An environmental and economic assessment of bioplastic from urban biowaste. The example of polyhydroxyalkanoate

Susanna Andreasi Bassi*, Alessio Boldrin, Giammarco Frenna, Thomas Fruergaard Astrup

*Corresponding author for this work

Research output: Contribution to journalJournal articleResearchpeer-review

Abstract

Bio-based and biodegradable plastics promise considerable reductions in our dependency on fossil fuels and in the environmental impacts of plastic waste. This study quantifies the environmental and economic consequences of diverting municipal food waste and wastewater sewage sludge from traditional management to the biorefinery-based production of polyhydroxyalkanoates (PHA) in five geographical regions. The results show that PHA can outperform fossil polyurethane and PHA from first-generation biomass (sugarcane and maize) with respect to both environmental impacts and societal costs (four times lower impacts and eight times lower costs than polyurethane). To outperform other fossil polymers like low-density polyethylene (LDPE), biorefinery performance should be improved further by more efficient utilization of sodium hypochlorite during PHA extraction, minimization of methane leakage in biogas facilities, upgrading of biogas to biomethane, and more effective handling of the liquid fraction from digestate dewatering.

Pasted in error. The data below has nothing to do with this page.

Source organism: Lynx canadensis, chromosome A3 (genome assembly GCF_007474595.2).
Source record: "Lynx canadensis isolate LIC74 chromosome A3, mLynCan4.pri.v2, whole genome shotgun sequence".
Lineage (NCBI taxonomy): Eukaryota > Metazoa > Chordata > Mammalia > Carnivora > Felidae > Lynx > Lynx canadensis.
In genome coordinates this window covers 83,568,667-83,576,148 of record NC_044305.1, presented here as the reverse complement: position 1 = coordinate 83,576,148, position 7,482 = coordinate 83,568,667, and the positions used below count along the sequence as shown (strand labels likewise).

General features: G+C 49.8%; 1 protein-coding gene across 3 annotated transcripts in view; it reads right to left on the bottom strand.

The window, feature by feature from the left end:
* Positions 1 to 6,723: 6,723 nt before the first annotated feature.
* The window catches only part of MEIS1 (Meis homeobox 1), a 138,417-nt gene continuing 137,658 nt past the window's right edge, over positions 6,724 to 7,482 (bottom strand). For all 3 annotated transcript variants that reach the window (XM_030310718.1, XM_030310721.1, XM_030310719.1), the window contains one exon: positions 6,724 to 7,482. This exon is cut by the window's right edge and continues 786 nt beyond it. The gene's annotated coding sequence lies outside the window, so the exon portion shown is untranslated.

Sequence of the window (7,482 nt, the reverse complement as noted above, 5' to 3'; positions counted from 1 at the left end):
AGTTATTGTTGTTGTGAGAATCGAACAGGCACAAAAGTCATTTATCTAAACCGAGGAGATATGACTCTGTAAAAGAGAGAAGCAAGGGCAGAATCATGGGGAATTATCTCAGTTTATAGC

Original languageEnglish
Article number124813
JournalBioresource Technology
Volume327
Number of pages11
ISSN0960-8524
DOIs
Publication statusPublished - 2021

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